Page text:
3.6. Cytomegalovirus Vectors

Cytomegalovirus (CMV) is a member of the herpesviruses. Several species-specific CMVs have been identified. Among them, human CMV (HCMV), also known as human herpesvirus type 5, has been most thoroughly investigated. HCMV contains a 235-kb double-stranded linear DNA genome, which is surrounded by a capsid. The envelope contains the glycoproteins gB and gH, which bind to cellular receptors. CMV often goes unnoticed because its pathogenicity is mild in people who are immunologically healthy. Pathogenesis is a risk only in pregnant woman and immunocompromised individuals.
Hansen et al. reported that a rhesus CMV (RhCMV) vector-based vaccine protected against SIV infection and eliminated SIV [12]. Interestingly, the RhCMV-based vaccine elicits a unique MHC class II-restricted CTL response that recognizes a broad range of antigen epitopes. Such features have not been observed with MVA- or Ad5-based vaccines [94]. This HCMV vector-based vaccine has been recently expected to one of the best effective vaccine against HIV infection.

3.7. Sendai Virus Vectors

Sendai virus (SeV) is an enveloped, single-stranded RNA virus of the family Paramyxovirus. It is also known as murine parainfluenza virus type 1 or hemagglutinating virus of Japan. SeV causes bronchopneumonia in mice, but is considered non-pathogenic in humans. However, as SeV is highly homologous to the human parainfluenza type 1 (hPIV-1) virus, a pre-existing immunity against hPIV-1 also works against SeV. Hara et al. showed that SeV-specific neutralizing antibodies are detected in a majority of adult people [95]. The SeV genome encodes six protein and two envelope glycoproteins, HN and F proteins, that mediate cell entry. These proteins also determine its tropism. Thus, lack of F protein results in a replication-defective virus and improves the safety of the vector. The SeV vector produced in the packaging cell expresses the F protein. An F gene-deleted and transgene-inserted genome is transfected into the packaging cell. Additionally, SeV contains RNA dependent RNA polymerase and viral genome localizes to the cytoplasm. This ensures that fast gene expression occurs soon after infection and the genotoxic advantage of SeV. The SeV vector exhibits highly efficient gene transfer and transduces both dividing and non-dividing cells. The SeV vector efficiently transduces human airway epithelial cells, and it is often administered by a mucosal (oral and nasal) route. Intranasal administration can potentially reduce the influence of a pre-existing immunity to SeV, as compared to intramuscular administration [96]. Compared to other viral vectors, its transgene capacity (3.4 kb) is low, which limits the use of the SeV vector.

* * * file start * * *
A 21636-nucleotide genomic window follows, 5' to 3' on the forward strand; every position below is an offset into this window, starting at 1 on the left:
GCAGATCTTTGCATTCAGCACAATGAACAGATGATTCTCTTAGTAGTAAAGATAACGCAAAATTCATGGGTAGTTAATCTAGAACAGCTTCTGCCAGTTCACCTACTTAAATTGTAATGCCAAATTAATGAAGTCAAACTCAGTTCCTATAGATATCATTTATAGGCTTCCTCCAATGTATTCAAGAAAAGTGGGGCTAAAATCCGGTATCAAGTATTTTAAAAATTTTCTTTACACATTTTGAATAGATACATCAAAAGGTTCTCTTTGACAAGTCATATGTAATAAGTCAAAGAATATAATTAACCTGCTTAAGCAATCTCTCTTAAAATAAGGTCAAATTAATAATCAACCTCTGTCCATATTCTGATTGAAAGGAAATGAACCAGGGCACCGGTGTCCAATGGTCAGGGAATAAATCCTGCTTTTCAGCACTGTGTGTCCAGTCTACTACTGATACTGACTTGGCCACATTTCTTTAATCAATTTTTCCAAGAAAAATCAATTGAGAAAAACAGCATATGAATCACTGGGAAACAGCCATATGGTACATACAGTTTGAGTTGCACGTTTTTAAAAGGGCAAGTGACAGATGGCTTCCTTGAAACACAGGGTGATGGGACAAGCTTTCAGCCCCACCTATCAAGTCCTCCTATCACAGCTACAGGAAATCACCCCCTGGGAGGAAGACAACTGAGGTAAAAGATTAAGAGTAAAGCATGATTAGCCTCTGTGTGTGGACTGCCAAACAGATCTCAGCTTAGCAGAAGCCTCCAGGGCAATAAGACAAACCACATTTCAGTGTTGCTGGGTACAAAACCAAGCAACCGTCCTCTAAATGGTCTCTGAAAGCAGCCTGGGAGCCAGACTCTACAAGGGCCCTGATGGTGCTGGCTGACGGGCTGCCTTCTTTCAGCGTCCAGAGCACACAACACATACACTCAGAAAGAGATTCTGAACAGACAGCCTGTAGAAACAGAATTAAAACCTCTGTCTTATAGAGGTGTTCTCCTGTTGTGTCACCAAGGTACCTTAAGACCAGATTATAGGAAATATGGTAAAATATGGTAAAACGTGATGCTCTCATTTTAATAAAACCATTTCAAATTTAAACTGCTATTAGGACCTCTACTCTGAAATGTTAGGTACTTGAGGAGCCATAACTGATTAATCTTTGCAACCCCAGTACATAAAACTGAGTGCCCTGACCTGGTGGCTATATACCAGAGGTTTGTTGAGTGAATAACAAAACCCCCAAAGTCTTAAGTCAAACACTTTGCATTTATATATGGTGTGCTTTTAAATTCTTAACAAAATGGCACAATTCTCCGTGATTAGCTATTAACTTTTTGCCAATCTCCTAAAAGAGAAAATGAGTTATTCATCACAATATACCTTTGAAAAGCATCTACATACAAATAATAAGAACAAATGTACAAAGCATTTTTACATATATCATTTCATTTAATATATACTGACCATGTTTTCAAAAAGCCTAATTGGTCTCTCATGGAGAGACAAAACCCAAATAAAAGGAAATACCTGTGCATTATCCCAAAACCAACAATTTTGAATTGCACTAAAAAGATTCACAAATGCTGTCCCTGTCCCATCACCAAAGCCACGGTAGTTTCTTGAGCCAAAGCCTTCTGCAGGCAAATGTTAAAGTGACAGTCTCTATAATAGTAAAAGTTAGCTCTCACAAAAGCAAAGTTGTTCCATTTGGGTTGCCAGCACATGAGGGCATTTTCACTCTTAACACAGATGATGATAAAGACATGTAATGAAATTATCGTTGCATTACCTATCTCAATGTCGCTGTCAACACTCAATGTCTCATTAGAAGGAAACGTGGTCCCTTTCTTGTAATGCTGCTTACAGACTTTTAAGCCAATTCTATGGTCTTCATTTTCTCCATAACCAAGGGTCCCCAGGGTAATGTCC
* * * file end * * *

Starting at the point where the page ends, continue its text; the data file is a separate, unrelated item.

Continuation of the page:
The SeV vector has been used for gene therapy and in a vaccine in human trials [13,97]. A clinical trial of an SeV vector-based HIV-1 vaccine is underway (NCT01705990). The trial is using a replicating SeV vector, rather than a non-replicating vector, in order to elicit a more effective immune response.

4. Combination Vaccine Regimens

The prime-boost regimen is a common method for vaccination. As mentioned above, multiple vaccinations with a single viral vector are considered ineffective because of the induction of anti-vector immunity. To overcome this problem, a DNA prime and viral vector boost strategy is often used. Many studies have shown that this strategy induces a protective CTL response. Another approach is the combined use of different types of viral vectors. This approach has the potential to induce a more robust immune response than any other method. As a combination regimen, MVA and Ad vectors are generally used because both vectors have high immunogenicity. These vectors elicit a much higher immune response when using a prime-boost regimen [98,99]. However, our group found that co-administration of Ad and MVA vectors suppressed transgene expression via soluble factors secreted by virus-infected cells. In an in vitro experiment, the MVA vector was shown to infect cell culture supernatant suppressed Ad vector transgene expression [100].